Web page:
AuSABLE FORKS - Holy Name School, a Catholic elementary school in AuSable Forks, will close at the end of this school year in June.
In a letter to parents, Principal Christine Reynolds said the decision was made due to "heavy financial burden and low census." She said when she became principal three years ago, she was told she may only be on the job for one year, but the school was able to keep going.
"After much consideration by the Parish and School Councils and consultation with Bishop (Terry) LaValley, it was decided that this would be in the best interest of the Holy Name Community," Reynolds wrote. "Economic hardship, an overall decrease in the student census of AuSable Valley, and the decline in the number of practicing Catholics have resulted in a continual decrease in enrollment over the past decade."
Students leave the Holy Name School in AuSable Forks Tuesday, March 26.
Photo/Lora Bushy/Lake Placid News
Reynolds said the school community tried to raise funds and secure grants to keep Holy Name open. The school also had to borrow money from the Catholic Diocese of Ogdensburg to meet expenses for the 2012-13 school year, which resulted in "extreme financial burden to our parish families," Reynolds said in the letter.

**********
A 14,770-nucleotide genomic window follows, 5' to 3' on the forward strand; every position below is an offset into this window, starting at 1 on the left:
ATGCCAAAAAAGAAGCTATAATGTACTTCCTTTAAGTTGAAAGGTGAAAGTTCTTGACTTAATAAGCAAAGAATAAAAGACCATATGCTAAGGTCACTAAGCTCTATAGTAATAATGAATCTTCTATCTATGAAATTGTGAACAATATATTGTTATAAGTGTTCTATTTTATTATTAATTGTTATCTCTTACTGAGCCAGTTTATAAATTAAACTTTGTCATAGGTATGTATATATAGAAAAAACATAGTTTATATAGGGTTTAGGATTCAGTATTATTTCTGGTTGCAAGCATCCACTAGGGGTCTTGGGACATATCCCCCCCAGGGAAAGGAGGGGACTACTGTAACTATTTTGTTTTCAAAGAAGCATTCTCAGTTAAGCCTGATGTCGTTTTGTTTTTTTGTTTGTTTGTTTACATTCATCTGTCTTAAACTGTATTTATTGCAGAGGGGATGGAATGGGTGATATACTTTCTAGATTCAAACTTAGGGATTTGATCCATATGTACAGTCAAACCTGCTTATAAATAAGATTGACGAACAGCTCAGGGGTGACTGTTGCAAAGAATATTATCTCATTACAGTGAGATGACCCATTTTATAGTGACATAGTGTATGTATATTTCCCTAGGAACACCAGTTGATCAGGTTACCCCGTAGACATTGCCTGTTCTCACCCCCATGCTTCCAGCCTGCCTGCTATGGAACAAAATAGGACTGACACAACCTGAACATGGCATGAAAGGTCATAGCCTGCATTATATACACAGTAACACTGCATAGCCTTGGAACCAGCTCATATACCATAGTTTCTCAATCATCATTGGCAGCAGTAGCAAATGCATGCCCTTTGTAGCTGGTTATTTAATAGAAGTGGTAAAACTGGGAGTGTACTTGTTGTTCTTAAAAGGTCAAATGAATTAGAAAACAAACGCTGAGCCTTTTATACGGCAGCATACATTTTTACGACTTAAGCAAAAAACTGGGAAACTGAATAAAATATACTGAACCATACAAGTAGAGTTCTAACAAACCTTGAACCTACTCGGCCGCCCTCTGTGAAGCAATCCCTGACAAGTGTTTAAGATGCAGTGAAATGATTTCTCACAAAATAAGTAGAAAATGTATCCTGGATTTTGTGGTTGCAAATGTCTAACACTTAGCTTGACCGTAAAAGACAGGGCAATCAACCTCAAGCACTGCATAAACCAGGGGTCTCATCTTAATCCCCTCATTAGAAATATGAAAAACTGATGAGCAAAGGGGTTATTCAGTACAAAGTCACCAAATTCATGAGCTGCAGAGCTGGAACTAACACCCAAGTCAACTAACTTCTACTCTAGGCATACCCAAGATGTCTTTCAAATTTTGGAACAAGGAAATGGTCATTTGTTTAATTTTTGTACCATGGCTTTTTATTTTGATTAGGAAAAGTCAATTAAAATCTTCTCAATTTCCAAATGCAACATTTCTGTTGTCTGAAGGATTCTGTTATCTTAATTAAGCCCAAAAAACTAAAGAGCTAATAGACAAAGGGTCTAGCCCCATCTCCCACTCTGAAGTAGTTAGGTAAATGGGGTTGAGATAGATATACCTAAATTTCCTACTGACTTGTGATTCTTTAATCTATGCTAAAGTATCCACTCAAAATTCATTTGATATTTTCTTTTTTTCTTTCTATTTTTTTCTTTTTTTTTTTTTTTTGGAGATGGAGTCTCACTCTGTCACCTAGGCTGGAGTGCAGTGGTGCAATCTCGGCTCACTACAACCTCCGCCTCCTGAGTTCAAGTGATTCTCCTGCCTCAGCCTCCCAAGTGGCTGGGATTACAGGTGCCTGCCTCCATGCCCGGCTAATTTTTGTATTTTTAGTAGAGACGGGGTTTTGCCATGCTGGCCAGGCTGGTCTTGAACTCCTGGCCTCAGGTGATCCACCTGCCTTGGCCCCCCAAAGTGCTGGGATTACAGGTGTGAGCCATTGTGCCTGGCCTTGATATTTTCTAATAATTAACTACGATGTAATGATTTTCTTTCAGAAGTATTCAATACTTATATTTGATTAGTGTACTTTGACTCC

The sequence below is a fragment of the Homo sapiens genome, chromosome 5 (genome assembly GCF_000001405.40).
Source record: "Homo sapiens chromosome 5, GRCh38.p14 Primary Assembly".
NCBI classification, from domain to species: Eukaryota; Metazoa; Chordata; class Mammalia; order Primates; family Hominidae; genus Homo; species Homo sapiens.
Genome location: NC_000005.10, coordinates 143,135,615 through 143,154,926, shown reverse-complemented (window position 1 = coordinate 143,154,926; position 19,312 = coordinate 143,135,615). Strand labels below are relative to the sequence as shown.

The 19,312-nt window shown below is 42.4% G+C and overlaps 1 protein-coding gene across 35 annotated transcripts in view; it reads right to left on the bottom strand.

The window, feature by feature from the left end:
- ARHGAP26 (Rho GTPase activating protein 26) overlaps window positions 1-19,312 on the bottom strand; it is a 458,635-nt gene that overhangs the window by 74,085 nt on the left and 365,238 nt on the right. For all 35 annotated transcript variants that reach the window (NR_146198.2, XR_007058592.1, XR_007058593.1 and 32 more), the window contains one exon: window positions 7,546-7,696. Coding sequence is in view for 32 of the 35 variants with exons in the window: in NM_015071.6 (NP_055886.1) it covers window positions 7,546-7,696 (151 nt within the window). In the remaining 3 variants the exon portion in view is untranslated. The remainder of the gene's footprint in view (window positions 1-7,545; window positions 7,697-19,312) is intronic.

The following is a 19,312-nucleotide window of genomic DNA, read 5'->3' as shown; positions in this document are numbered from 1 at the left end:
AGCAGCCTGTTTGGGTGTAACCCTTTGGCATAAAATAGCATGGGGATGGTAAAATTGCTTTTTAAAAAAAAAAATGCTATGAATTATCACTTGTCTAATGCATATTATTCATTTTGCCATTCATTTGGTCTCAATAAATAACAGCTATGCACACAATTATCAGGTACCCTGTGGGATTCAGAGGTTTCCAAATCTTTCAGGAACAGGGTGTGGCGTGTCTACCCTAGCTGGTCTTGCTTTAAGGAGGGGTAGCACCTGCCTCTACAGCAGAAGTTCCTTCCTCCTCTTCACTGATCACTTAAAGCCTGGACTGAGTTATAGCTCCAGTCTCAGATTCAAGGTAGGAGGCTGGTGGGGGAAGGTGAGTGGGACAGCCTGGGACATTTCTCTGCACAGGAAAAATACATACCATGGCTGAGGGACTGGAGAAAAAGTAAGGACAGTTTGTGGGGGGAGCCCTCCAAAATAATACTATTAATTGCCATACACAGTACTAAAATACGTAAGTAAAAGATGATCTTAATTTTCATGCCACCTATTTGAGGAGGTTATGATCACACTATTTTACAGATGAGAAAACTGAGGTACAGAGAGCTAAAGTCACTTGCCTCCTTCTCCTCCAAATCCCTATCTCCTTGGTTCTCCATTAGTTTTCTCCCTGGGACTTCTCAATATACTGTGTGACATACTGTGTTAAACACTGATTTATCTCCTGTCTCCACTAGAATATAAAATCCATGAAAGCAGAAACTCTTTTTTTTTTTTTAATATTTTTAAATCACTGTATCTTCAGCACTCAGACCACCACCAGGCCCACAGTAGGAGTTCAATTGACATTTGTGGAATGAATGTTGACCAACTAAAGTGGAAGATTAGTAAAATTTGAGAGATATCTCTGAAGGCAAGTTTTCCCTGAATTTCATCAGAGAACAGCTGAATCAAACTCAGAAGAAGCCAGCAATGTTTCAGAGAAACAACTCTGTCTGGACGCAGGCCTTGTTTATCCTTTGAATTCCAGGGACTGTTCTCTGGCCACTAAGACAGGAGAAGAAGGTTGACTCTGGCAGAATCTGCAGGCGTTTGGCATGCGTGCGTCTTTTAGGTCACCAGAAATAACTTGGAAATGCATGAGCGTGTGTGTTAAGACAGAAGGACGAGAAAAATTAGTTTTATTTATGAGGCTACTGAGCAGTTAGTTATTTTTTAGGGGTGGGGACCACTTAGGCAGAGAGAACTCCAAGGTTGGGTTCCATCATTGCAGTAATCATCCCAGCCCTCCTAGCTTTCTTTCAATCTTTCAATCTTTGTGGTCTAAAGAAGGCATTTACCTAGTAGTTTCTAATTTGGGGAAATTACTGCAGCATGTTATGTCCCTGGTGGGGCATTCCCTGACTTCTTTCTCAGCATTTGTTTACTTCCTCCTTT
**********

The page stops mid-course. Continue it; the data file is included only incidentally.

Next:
The news comes as Holy Name School celebrates its 100th year. It was founded in 1913, originally located in a building on Palmer Street. Since 1961 it's been located on Main Street in downtown AuSable Forks, next to the Catholic church of the same name.
The school was first staffed by the Sisters of St. Joseph, with enrollment ranging from 20 to 30 students per class. For its first 50 years, it didn't charge tuition.
Current enrollment for pre-kindergarten through sixth grade is 56, Reynolds told the Enterprise. She said those students will enroll elsewhere for the 2013-14 school year.
"They will go to the AuSable Valley School District," Reynolds said. "There's the elementary school in AuSable Forks and Keeseville Elementary School."
Susan Richards, clerk to the town of Jay supervisor, commented in an email, "The decision to put my children in the Holy Name School has been one of the best decisions of my life! Society isn't kind today, but inside those four walls, it was almost heaven. Students care about one another deeply and welcome their differences."
Town Supervisor Randy Douglas, a Holy Name alumnus, called the closure "a major loss to our community.
"As an alumni family of the Holy Name School, my children and I learned the importance of building meaningful relationships with God, family and the community," Douglas said in a prepared statement. "My father, brother, uncle and I all coached the Holy Name Roadrunners basketball program for years, and many friendships were made along the way."
Ten people will lose their jobs as a result of the closure. It will drop the number of Catholic schools in the Diocese of Ogdensburg from 15 to 14.
Contact Chris Morris at 891-2600 ext. 25 or email@example.com.